2017 Hopscotch Music Festival Recap - Turntable Kitchen
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2017 Hopscotch Music Festival Recap

Another year, another Hopscotch is in the books; and somehow 2017 managed to exceed the lofty expectations I had leading into it. There were so many standout performances this year – and everything seemingly went off without a hitch, so first off, shoutout to the Hopscotch organizers for putting together such a stellar weekend. As I mentioned in my previous post, I believe Hopscotch remains unparalleled in terms of what it’s able to offer attendees, which is no small feat considering the sheer volume of music festivals across the country. So without further ado – here are some of my Hopscotch highlights followed by some photographs from the fest!



While I was expecting a memorable performance from Solange, I wasn’t expecting something this momentous and powerful. For one hour on Saturday evening I felt as though I had been transported to another planet. Solange – alongside her band, backup singers and dancers – performed a set primarily composed of songs from her highly acclaimed 2016 album A Seat at the Table and seemed to draw a reaction from the crowd with every move she made. The stage itself looked like something out of a modern art museum – everybody up there was dressed in red with a big red circle lingering behind. The production design proved to be as effective as it was minimal. The biggest reception came when she had the entire amphitheater moving to “Losing You” – a standout from 2012’s True EP. At the end of the flawless set I felt fortunate to have experienced such an extraordinary and inspiring display from a world class performer and a true visionary. I still haven’t stopped thinking about it.


When I arrived to Raleigh’s Fletcher Opera Theater (my favorite Hopscotch venue) late Thursday night, I saw Phil Elverum – Mount Eerie’s mastermind – sitting silent behind a table strewn with his own merchandise. Shortly thereafter, he stood up, grabbed a bright yellow guitar case and headed backstage. What came next was one of the rawest and most profoundly heartbreaking and personal performances I’ve ever seen. On the sizeable Fletcher stage Elverum quietly walked out to play songs from this year’s A Crow Looked at Me – an honest account of the grief, sadness, confusion and despondency stemming from his wife Geneviève’s death. Aside from a few people opting to leave during his set, the audience was respectful as Elverum poured his heart out. At one point he even apologized for subjecting us to such sadness but also made sure we knew that he actually does like playing these songs. There were a couple new ones in the mix as well – which were equally as devastating. One in particular referenced a hangout with Father John Misty and Weyes Blood and managed to conjure a few laughs from the audience. It was a short-lived moment of amusement among the melancholy.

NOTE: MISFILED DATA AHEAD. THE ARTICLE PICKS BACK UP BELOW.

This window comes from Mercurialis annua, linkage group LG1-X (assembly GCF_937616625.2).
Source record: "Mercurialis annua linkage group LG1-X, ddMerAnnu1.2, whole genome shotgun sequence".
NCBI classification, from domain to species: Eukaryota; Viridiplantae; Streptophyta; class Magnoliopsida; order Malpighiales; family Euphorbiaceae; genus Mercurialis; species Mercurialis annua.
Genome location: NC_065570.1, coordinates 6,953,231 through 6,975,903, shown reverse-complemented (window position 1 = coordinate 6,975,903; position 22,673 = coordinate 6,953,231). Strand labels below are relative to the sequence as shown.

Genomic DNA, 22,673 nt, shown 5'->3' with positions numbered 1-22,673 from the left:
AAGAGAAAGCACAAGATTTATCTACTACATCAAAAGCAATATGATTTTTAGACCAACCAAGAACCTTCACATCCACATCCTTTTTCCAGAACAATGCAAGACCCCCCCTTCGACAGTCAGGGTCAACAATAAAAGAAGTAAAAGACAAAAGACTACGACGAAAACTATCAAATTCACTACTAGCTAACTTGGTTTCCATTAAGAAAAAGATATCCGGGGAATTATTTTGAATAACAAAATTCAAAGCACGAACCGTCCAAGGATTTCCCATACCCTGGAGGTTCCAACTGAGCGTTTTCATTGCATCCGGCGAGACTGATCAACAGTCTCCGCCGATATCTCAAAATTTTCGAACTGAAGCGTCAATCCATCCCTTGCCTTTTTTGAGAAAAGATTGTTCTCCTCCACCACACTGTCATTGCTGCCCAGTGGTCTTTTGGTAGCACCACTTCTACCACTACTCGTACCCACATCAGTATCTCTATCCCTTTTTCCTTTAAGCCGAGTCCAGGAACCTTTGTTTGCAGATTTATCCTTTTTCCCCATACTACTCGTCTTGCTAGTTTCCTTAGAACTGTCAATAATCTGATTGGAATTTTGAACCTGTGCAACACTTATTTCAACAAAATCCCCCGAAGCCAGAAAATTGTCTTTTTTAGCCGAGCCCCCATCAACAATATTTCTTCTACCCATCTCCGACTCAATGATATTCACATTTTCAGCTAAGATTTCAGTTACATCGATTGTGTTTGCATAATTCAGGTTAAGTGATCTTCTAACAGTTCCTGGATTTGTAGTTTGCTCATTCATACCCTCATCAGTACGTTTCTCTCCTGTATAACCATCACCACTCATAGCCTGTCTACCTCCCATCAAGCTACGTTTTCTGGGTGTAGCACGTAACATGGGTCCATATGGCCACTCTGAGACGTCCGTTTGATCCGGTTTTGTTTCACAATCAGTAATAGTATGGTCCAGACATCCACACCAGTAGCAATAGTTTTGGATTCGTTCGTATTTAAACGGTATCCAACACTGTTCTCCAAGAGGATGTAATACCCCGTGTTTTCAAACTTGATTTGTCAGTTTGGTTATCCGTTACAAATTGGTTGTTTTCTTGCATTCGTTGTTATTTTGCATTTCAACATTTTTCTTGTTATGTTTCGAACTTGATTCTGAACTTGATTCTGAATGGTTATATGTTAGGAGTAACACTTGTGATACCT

Riding high from the Solange performance, I made my way over to Nash Hall to see New Zealand singer Aldous Harding perform. The bare bones venue proved to be the perfect setting for her mesmerizing gothic folk tunes. The intense energy of her stage presence made the performance impossible to look away from while the dynamic range and power of her vocal delivery filled the entire room. Closing out with the epic “Horizon,” the room erupted when the last piano chord faded out. Afterwards, I called it a night – texting friends that opting to see Solange and Aldous Harding back to back may have been one of my best decisions ever. I don’t think that evening could’ve been any better.


When Big Thief hit the stage at City Plaza on Thursday there was a visible physical absence. Member and enthralling guitar player Buck Meek was nowhere to be seen – but it didn’t faze the band one bit. Led by the incomparable Adrianne Lenker, the remaining three masterfully performed songs from 2016’s Masterpiece and this year’s Capacity as well as some new ones. At the beginning of the set there was a small gathering on hand to catch the performance but by the end the crowd had grown substantially – a trend that will continue with this band I’m sure.


In what was easily the grooviest set I saw at Hopscotch, Chicago MC Noname took command of the Lincoln Theatre stage on the heels of her breakout mixtape Telefone. Joined by a full band, she was all over the stage as she interacted with concertgoers, shouted out various sections of the venue and even prompted singalongs. It was a performance full of positive energy and relaxed vibes and was surely an indicator of things to come. I have no doubt she’ll be confidently dominating arenas in no time.

I already can’t wait for Hopscotch 2018!